Thursday, November 12, 2015

Strange Stars A-To-Z: "N" Is For Node


Many people know about the New Weird: people like China Mieville, Jeff VanderMeer, and K.J. Bishop to name a few. But the weird in SF isn't a new thing, and M. John Harrison didn't invent it back in the 80s either. It goes back to the 30s and the weird tale, and even further back to the late 19th Century supernatural tales (read Bierce lately? the weather is perfect for it now!) and the scientific romance.

Charles L. Harness's 1968 SF novel, The Ring of Ritornel, also very much written in this longstanding SF tradition that taps into the weird, and one of the central concepts that ties in well to the Strange Stars setting is the concept of the Node. In Strange Stars, the existing hyperspace network is an artificial construct of the ancients. Some parts of it continue to work as originally constructed; others are quiescent and/or forgotten.

Systems are linked to the hyperspace network via local system nodes. These are fixed jump points that link to a specific system or systems. The architecture of the network of hyperspace nodes was similar enough to the system of clusters in the Diaspora RPG that I used the Diaspora SRD to build systtem and cluster creation rules for the Fate edition of Strange Stars. 

There is some weirdness to nodes as they exist in Strange Stars.  The biggest one is that these jump points are psi-active. Someone with psionic abilities like the Voidgliders can discover unmapped or quiescent nodes. People with knowledge of psi-cyphers can activate a node for a jump, or even turn one on/off.

But things could get even weirder. Unlike the hyperspace nodes in Strange Stars, the node found in The Ring of Ritornel, is an interdimensional rift. It's a productive rift which generates new particles leading to hydrogen gas clouds (and eventually new stars and galaxies). The node is an object of scientific study, with a nearby space station that needs to be periodically evacuated due to space quakes emerging from the node. If you thought of these space quakes as massive clashing gravity waves, you'd have an idea of how I'd describe them in a game.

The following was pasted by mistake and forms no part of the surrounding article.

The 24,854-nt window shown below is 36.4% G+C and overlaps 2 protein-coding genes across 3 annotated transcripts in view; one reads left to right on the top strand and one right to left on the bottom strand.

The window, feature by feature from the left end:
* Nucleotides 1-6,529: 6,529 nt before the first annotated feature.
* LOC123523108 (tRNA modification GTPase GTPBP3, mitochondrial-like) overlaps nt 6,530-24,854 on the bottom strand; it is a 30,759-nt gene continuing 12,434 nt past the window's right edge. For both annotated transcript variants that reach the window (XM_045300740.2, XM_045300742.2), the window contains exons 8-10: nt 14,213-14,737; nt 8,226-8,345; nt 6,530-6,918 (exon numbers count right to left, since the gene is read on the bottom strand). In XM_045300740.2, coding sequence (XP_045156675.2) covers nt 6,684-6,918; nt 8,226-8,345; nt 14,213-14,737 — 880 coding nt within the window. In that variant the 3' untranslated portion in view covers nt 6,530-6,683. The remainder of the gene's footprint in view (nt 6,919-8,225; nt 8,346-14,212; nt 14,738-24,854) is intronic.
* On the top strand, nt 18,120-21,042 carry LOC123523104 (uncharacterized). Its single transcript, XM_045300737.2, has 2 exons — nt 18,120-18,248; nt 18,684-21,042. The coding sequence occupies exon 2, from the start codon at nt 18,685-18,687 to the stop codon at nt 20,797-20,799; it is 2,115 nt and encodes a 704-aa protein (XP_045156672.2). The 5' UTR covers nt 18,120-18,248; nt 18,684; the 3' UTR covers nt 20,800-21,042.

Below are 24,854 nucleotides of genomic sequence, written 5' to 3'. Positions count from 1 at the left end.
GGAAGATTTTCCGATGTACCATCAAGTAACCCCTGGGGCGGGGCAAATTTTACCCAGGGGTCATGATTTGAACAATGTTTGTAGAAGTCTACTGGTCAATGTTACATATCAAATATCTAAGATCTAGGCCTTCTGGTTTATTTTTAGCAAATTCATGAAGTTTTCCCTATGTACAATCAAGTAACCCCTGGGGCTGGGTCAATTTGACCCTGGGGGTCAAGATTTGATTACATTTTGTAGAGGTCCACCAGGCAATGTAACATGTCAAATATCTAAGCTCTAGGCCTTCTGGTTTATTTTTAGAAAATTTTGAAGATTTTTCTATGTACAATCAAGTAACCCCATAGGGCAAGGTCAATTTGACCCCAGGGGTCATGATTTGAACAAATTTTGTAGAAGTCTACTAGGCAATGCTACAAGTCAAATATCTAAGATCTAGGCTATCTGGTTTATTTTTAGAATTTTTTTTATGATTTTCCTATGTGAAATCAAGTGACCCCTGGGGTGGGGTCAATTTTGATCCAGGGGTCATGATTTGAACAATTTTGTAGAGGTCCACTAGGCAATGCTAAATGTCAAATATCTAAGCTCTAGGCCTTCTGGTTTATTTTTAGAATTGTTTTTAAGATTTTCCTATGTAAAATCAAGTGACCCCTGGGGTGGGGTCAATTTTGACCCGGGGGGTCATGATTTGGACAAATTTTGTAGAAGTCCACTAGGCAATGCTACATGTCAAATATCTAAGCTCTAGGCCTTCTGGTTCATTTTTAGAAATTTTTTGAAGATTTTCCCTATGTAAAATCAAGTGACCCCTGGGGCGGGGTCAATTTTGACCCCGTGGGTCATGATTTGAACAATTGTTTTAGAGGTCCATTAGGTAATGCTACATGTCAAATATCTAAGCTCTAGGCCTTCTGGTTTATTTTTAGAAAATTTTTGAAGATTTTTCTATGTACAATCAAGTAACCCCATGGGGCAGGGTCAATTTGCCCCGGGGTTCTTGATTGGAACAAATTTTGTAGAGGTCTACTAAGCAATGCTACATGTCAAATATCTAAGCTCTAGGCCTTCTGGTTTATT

Harness' node also has wildlife, such as the winged space-spiders known as Krith, and smaller fry ursecta that feed on any kind of normal space energies (beam weapons, nuclear drives, etc,) used near a node. This makes the node an extremely dangerous place in which space travellers have to rely on harpoons and melee weapons for defense, as well as ancient slug thrower weapons.

People who pass into Harness' node physically are changed; they come back with bodies made of different matter, and develop strange psi/energy powers. Being stuck inside a node is a pain. Imagine floating without sensation for an eternity in a void. One might go insane. Or become a god with an energy shielded antimatter body upon return to normal space. (Note to self: Some of Harness' SF jargon such as "passivated antimatter" was pretty amusing and must be appropriated for a game.)